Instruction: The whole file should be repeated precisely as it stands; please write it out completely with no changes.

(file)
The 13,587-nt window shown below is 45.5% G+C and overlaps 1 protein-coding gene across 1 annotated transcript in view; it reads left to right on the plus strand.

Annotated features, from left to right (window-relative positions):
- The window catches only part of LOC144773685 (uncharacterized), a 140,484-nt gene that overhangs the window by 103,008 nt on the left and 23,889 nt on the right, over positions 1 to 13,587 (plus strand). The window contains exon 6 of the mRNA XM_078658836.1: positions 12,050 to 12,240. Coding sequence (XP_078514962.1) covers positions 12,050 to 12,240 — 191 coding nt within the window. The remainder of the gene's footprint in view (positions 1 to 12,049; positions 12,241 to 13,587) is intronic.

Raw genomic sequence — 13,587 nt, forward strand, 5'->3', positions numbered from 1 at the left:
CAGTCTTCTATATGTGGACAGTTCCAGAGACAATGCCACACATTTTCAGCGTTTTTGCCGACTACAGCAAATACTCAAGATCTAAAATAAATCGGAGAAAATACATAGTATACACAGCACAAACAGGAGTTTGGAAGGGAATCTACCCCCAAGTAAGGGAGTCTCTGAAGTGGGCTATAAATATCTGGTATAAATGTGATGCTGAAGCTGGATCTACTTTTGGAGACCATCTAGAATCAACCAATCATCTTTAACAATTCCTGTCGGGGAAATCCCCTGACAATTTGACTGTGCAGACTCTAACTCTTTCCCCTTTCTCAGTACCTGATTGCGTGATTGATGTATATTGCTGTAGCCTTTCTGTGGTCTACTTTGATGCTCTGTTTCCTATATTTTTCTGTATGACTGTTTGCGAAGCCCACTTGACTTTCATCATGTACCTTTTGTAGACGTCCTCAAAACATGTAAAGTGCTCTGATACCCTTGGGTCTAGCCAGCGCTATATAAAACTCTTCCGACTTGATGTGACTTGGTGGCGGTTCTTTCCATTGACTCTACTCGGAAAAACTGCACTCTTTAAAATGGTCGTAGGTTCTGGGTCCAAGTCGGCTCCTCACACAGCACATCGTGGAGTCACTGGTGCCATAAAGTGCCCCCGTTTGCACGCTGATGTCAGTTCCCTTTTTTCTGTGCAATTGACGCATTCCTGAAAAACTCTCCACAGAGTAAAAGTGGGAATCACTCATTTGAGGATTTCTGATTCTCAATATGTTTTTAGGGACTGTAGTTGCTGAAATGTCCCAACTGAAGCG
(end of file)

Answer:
The 13,587-nt window shown below is 45.5% G+C and overlaps 1 protein-coding gene across 1 annotated transcript in view; it reads left to right on the plus strand.

Annotated features, from left to right (window-relative positions):
- The window catches only part of LOC144773685 (uncharacterized), a 140,484-nt gene that overhangs the window by 103,008 nt on the left and 23,889 nt on the right, over positions 1 to 13,587 (plus strand). The window contains exon 6 of the mRNA XM_078658836.1: positions 12,050 to 12,240. Coding sequence (XP_078514962.1) covers positions 12,050 to 12,240 — 191 coding nt within the window. The remainder of the gene's footprint in view (positions 1 to 12,049; positions 12,241 to 13,587) is intronic.

Raw genomic sequence — 13,587 nt, forward strand, 5'->3', positions numbered from 1 at the left:
CAGTCTTCTATATGTGGACAGTTCCAGAGACAATGCCACACATTTTCAGCGTTTTTGCCGACTACAGCAAATACTCAAGATCTAAAATAAATCGGAGAAAATACATAGTATACACAGCACAAACAGGAGTTTGGAAGGGAATCTACCCCCAAGTAAGGGAGTCTCTGAAGTGGGCTATAAATATCTGGTATAAATGTGATGCTGAAGCTGGATCTACTTTTGGAGACCATCTAGAATCAACCAATCATCTTTAACAATTCCTGTCGGGGAAATCCCCTGACAATTTGACTGTGCAGACTCTAACTCTTTCCCCTTTCTCAGTACCTGATTGCGTGATTGATGTATATTGCTGTAGCCTTTCTGTGGTCTACTTTGATGCTCTGTTTCCTATATTTTTCTGTATGACTGTTTGCGAAGCCCACTTGACTTTCATCATGTACCTTTTGTAGACGTCCTCAAAACATGTAAAGTGCTCTGATACCCTTGGGTCTAGCCAGCGCTATATAAAACTCTTCCGACTTGATGTGACTTGGTGGCGGTTCTTTCCATTGACTCTACTCGGAAAAACTGCACTCTTTAAAATGGTCGTAGGTTCTGGGTCCAAGTCGGCTCCTCACACAGCACATCGTGGAGTCACTGGTGCCATAAAGTGCCCCCGTTTGCACGCTGATGTCAGTTCCCTTTTTTCTGTGCAATTGACGCATTCCTGAAAAACTCTCCACAGAGTAAAAGTGGGAATCACTCATTTGAGGATTTCTGATTCTCAATATGTTTTTAGGGACTGTAGTTGCTGAAATGTCCCAACTGAAGCG